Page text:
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Impressive, what is the brand and age?
It's an MTH premier, from the late 90's. At $225 I figured it was a pretty good deal.
Received my CB & Q Hudson that was recently purchased off a STOUT Auction. I'm happy. It's heavy, well made, shows no wear on rollers or wheels. I paid $485 plus $35.80 shipping on an item I have to believe was what? $1400 new. Appears to be a shelf queen. Once the track is down and electrified, it won't be.

I now have steam in 2 of my 3 road names, and I don't like steam overall. The only reason is my age, I never saw steam new. I have done some excursions behind steam. I would love to get more steam, perhaps a Milwaukee Road non-Hiawatha, which is my other steam locomotive purchased by my wife for Christmas.
Steam will grow on you, soon you'll be selling diesels. :p:p
 

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I remember the slogan “When it rains, it pours” having to do with the patented metal spout on the cans and the packaging that helped keep the salt dry.
Tom
Nope, it was the chemicals they added. ;)

In 1911, The Morton® Salt Company began adding magnesium carbonate (an anti-caking agent) to salt which allowed it to pour freely, even in humid weather. (Today, the company uses calcium silicate.) To promote its new free-flowing table salt, the company took inspiration from the old 18th century proverb “It never rains but it pours.” The saying — which means when one bad thing happens, it tends to be followed by other misfortunes that make an already bad situation worse – wasn’t just one that most folks had heard time and time again, it also allowed for a clever play on words (the “it” in the proverb would be their salt, which does pour in rain.) After a bit of tweaking, the now famous “When it rains it pours” was settled upon and advertised.
 

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I was wondering when they would surface!

I figured you would have a police escort from your vacation spot back to your house once the tracking showed they were delivered! lol….

I demand a video of all the cars together behind a nice PRR locomotive! 😉

The next set getting finished now…

Tom
When the last bunch is in, you are promised a video of the whole shooting match! :D
 

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Added a little "light" hardware to the stable, I picked up this Lionel Atlantic cheap because "It didn't run". He was certainly telling the truth! It was a bit of a mess inside, but none of the major stuff was dead. Someone had attempted (and failed) to upgrade it to an LED headlight. That appeared to be what started it down the road to ruin. Somewhere along the line a bunch of other wiring got screwed up as well. Both the front and rear R2LC lighting triacs were blown, and the rear one isn't even used in this model!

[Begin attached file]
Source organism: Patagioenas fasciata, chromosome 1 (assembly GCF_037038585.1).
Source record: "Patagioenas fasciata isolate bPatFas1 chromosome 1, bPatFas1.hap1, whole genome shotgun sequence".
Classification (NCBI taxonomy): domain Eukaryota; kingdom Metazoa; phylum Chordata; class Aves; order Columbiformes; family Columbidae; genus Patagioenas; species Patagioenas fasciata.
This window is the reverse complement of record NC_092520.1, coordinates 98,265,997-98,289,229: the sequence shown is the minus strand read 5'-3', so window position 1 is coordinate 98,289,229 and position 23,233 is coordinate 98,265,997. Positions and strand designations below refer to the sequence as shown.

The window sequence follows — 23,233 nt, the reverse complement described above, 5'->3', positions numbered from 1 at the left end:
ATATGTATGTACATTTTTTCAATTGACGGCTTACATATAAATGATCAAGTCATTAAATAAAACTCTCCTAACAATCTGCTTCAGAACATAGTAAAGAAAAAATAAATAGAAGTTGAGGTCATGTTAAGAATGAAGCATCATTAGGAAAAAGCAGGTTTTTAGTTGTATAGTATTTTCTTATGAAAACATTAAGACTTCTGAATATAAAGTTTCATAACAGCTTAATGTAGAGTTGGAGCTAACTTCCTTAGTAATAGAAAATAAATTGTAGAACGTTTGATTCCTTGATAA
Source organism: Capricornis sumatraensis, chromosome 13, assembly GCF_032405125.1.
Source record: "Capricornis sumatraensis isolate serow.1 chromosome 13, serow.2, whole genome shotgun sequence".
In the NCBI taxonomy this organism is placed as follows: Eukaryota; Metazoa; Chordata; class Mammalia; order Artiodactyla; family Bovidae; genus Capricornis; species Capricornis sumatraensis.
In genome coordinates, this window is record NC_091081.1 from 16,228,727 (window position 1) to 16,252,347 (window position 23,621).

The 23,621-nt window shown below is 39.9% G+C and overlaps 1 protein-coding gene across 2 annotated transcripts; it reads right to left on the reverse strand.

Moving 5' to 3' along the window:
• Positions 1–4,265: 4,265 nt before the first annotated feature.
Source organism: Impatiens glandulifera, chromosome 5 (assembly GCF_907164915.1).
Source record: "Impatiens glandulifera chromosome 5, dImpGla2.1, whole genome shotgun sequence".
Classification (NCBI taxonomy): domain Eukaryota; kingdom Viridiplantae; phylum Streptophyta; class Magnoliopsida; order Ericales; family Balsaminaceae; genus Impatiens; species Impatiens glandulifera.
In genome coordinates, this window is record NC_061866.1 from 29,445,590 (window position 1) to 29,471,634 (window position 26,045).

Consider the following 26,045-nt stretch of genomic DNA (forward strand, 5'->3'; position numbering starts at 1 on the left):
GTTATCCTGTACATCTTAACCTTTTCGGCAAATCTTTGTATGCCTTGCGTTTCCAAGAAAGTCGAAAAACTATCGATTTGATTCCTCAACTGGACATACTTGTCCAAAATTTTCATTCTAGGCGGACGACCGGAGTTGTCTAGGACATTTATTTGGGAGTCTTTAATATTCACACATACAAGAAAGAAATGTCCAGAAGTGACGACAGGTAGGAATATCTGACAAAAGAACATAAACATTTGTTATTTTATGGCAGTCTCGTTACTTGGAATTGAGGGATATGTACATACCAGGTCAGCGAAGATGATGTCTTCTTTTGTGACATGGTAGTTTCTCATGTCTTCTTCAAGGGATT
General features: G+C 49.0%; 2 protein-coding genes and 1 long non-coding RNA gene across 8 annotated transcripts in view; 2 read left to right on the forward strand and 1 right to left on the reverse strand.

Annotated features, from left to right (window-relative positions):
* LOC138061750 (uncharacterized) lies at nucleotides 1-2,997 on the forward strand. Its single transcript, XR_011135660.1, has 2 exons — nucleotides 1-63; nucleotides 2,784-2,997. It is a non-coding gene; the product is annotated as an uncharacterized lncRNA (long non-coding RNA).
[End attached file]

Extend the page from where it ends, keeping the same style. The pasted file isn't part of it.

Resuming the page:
The magnet ring was loose on the flywheel, and the flywheel was pushed in so far that I couldn't get the wheel puller under it. Finally got the flywheel off and replaced it with one with a working magnet ring. I have to be careful as motors for the Lionel Atlantic locomotives are no longer available, so you have to pull the worm and put it on another motor for a replacement.

The Odyssey DCDS had a dead short across the rails, I thought it was a goner for sure! Turns out someone removed it from the heatsink and when they replaced it, they didn't put the insulating hardware in, so the FET's were directly shorted across track power, needless to say it won't run that way! Mounted it correctly with the insulating hardware, and we were back in business.

So, I fixed the DCDS mounting, replaced the flywheel/magnet ring, rewired the chuff switch, rewired the class lights and headlights, replaced the lighting triacs, dressed up some other wiring, and it's once again alive.

The bonus is that it really is cosmetically very good, so it was a worthwhile investment after all. :)

Train Wheel Vehicle Rolling stock Track
Train Wheel Rolling stock Vehicle Window
 

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Those Atlantics are always a favorite. The engine looks new, and now being a good runner, a great save!
I envy your ability to troubleshoot and repair the electronics on these models…
Tom, we all have our talents, and I sure don't have some that you have! ;)
 

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Mine is running fine now, I had to install a gasket for the smoke funnel, it was leaking too much smoke under the shell. The only thing I don't like is it doesn't have smoke at idle and leaves the smoke heater on, that's a recipe for cooking the smoke wick. I may have to fix that as well.
 

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So I’ve worked on a few different TMCC models over the years with modular electronics like the DCDR, DCDS, or CC-M but I’ve never noticed any insulating hardware. Was this specific to a certain version of the DCDS, or was it just a situation where the solder mask side of the PCB was touching a metal bracket?
The Lionel Odyssey DCDS, both the TMCC version and the early Legacy version have insulating hardware on the TO220 driver FET's. If you leave it off, you will not be moving, but you will be popping breakers/fuses. As you correctly observe, the original TMCC DCDR (non-cruise) triacs do not need insulating hardware.
 
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